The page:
November is Young Workers’ Month – a time to celebrate the contribution that young workers make to public services and to UNISON.
Though we know many UNISON members will always be young at heart, in UNISON members count as ‘young’ if they are 27 or under.
At national level, the national young members’ forum is prioritising work around raising awareness of issues faced by young workers, and in particular:
- the need for a real living wage – a minimum of £10 per hour – to combat the low level of the minimum wage and the age discrimination enshrined in legislation;
- the importance of recruiting and organising young members
UNISON are launching our ’27 under 27′ project, a set of portraits of young members, with some biographical information, showing the range of work and contribution they make, and the interests they have.
The personal finance newsletter for UNISON members published by Lighthouse Financial Advice –UNSON-MoneyTalk-Newsletter
UNISON who led the legal challenge to scrap Employment Tribunal fees, won a landmark court victory yesterday against the government – which benefits all workers.
The Supreme Court has ruled that the introduction of Employment Tribunal fees in July 2013 was unlawful.
Fees were introduced by the Government in 2013 with a view to weeding out malicious and unmeritorious cases. However, they didn’t just weed out the weak cases they stopped genuine cases as well. This resulted in most cases requiring the Claimant to pay the £1200 in fees and a 79% reduction of cases being brought forward over the last 3 years.
What does the ruling mean?
- has been treated illegally or unfairly at work will no longer have to pay to take their employers to court.
- paid the Employment Tribunal fees will be able to claim it back from the Government (BBC have reported it will cost an estimated £32 million). However, it is anticipated that rather than the fees regime being completely abolished, an alternative fees regime may be brought in.
- did not lodge claims over the last 4 years, due to the fee, may seek to issue claims now, arguing that time should be extended to allow the claim as it was not reasonably practicable for them to have done so earlier, in view of the fees regime. Whether Tribunals will allow such claims remains to be seen.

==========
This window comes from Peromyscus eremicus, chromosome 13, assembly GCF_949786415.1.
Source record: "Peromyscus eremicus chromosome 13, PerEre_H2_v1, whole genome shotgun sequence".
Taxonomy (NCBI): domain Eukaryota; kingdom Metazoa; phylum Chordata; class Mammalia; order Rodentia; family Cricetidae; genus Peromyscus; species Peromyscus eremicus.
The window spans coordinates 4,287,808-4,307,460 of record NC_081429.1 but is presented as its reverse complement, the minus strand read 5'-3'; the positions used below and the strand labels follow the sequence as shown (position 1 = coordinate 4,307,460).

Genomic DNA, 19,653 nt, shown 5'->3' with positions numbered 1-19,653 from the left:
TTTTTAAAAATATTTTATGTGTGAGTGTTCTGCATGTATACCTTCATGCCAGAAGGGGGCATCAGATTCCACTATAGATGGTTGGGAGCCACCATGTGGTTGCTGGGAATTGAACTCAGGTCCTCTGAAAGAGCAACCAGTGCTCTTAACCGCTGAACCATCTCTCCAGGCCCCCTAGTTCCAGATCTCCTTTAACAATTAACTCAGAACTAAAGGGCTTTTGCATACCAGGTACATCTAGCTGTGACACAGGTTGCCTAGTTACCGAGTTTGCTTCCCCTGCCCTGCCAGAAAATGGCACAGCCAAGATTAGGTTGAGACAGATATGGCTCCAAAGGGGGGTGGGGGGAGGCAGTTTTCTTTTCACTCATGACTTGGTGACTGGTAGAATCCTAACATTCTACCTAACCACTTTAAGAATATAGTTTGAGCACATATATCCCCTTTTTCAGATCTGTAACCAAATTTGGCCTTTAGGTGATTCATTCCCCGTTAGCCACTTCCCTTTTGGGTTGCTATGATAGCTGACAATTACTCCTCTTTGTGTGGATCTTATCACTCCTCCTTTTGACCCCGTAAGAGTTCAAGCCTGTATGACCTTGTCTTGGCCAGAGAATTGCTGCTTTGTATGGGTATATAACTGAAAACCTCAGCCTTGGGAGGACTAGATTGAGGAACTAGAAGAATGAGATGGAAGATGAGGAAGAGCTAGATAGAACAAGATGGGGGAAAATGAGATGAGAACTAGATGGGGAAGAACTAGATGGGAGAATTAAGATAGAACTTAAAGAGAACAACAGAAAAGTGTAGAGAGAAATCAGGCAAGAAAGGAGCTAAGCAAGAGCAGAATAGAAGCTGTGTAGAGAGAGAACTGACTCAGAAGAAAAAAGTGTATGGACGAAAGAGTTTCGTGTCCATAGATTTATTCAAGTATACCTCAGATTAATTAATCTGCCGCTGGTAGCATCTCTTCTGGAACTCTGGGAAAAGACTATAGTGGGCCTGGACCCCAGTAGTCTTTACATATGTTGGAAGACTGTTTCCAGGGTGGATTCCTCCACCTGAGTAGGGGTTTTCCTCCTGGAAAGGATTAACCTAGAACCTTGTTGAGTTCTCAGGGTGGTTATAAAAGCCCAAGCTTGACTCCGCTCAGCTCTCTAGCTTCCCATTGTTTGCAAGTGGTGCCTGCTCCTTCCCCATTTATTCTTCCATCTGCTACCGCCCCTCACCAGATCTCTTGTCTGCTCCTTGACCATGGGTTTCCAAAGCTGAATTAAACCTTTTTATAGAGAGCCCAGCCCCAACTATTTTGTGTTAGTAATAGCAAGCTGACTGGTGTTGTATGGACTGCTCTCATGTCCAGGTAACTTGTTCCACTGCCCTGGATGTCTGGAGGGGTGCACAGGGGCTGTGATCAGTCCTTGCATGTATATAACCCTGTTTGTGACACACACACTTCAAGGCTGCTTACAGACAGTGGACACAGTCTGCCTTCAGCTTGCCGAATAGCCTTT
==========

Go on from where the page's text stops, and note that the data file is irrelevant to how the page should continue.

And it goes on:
If you need a new car, with UNISON Living you’ll have access to exclusive discounts for you and family members, and great discounts on car insurance. Read more
Please fill out the 2017 UNISON Equality Survey if you have ten minutes to spare. It will be really useful for UNISON in working to make your workplace more equal.
Pay negotiations between the higher education trade unions (UNISON, UCU, Unite, GMB and EIS) and the employers (via their negotiating body the Universities and Colleges Employers Association, UCEA) have concluded.
The full and final offer tabled by UCEA on 27 April 2017 is a 1.7% increase on all points on the pay spine, with additional payments for those at the lower end as tabled below.
UNISON’s Higher Education Service Group Executive (HESGE) decided at its meeting on 4 May 2017 that this offer is the best to be achieved by negotiation, and that if members vote to reject the offer, sustained and prolonged industrial action would be required.
In line with UNISON policy, the final offer is first of all subject to a Branch consultation exercise, which will end on 3 July 2017. This Branch will therefore be putting in place arrangements to consult with members in order to report back to HESGE, and so please look out for further communications and information.
If, based on the results of this consultation, HESGE decides on a course of action including industrial action, then this would be put to members in a further, centrally conducted, ballot. In accordance with the Trade Union Act, a turnout of at least 40% would be required in order to make a vote for industrial action legally valid.
Rejection of the pay offer in an industrial action ballot would initiate a campaign of industrial action in line with UNISON rules and conference policy. UNISON would endeavour to work alongside other unions wherever possible on joint action.
UNISON members are electing the union’s national executive council – here are some key reasons why you should use your vote and return the ballot paper read more